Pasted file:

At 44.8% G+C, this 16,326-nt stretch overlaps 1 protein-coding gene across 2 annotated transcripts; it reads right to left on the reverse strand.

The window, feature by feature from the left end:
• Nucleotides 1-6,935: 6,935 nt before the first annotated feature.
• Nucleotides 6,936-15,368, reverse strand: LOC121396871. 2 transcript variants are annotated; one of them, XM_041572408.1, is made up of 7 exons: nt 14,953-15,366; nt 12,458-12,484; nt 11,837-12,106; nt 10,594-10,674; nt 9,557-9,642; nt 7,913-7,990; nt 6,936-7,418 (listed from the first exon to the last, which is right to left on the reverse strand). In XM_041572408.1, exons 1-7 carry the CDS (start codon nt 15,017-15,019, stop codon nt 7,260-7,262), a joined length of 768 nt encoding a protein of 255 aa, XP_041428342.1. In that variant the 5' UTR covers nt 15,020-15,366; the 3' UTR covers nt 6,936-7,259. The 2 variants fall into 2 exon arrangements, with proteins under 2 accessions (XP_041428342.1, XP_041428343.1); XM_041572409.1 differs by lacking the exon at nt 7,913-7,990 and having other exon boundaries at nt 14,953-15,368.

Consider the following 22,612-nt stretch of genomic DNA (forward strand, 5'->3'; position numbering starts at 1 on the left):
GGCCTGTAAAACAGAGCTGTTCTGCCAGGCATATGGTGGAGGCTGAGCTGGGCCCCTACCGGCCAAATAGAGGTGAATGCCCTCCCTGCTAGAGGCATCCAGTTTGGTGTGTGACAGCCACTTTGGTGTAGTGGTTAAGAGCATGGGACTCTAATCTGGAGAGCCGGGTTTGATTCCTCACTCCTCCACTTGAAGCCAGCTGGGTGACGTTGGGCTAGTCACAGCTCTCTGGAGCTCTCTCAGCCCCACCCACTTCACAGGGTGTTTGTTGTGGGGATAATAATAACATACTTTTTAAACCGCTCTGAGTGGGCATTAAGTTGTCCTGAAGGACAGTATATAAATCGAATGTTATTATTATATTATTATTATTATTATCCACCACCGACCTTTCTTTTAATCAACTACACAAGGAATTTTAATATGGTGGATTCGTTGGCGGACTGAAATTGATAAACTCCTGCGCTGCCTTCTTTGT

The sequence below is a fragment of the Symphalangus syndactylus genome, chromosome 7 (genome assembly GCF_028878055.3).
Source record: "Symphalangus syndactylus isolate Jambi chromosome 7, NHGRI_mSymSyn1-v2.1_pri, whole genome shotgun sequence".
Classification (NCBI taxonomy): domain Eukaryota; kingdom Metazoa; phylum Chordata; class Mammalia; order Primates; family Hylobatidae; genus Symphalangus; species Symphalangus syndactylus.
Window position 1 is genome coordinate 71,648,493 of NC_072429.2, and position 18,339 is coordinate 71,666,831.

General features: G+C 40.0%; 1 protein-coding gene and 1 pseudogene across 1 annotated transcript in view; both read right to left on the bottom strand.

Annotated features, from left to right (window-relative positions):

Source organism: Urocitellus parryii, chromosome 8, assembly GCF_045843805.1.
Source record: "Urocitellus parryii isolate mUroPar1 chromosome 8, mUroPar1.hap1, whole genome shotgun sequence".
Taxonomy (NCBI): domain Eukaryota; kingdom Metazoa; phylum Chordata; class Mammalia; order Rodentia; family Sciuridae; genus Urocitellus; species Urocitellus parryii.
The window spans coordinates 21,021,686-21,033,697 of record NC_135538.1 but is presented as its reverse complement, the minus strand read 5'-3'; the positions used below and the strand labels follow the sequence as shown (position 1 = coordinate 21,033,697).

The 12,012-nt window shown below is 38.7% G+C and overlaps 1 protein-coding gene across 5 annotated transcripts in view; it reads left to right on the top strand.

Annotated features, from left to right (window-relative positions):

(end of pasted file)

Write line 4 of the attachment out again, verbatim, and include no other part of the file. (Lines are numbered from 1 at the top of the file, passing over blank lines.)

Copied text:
• Nucleotides 6,936-15,368, reverse strand: LOC121396871. 2 transcript variants are annotated; one of them, XM_041572408.1, is made up of 7 exons: nt 14,953-15,366; nt 12,458-12,484; nt 11,837-12,106; nt 10,594-10,674; nt 9,557-9,642; nt 7,913-7,990; nt 6,936-7,418 (listed from the first exon to the last, which is right to left on the reverse strand). In XM_041572408.1, exons 1-7 carry the CDS (start codon nt 15,017-15,019, stop codon nt 7,260-7,262), a joined length of 768 nt encoding a protein of 255 aa, XP_041428342.1. In that variant the 5' UTR covers nt 15,020-15,366; the 3' UTR covers nt 6,936-7,259. The 2 variants fall into 2 exon arrangements, with proteins under 2 accessions (XP_041428342.1, XP_041428343.1); XM_041572409.1 differs by lacking the exon at nt 7,913-7,990 and having other exon boundaries at nt 14,953-15,368.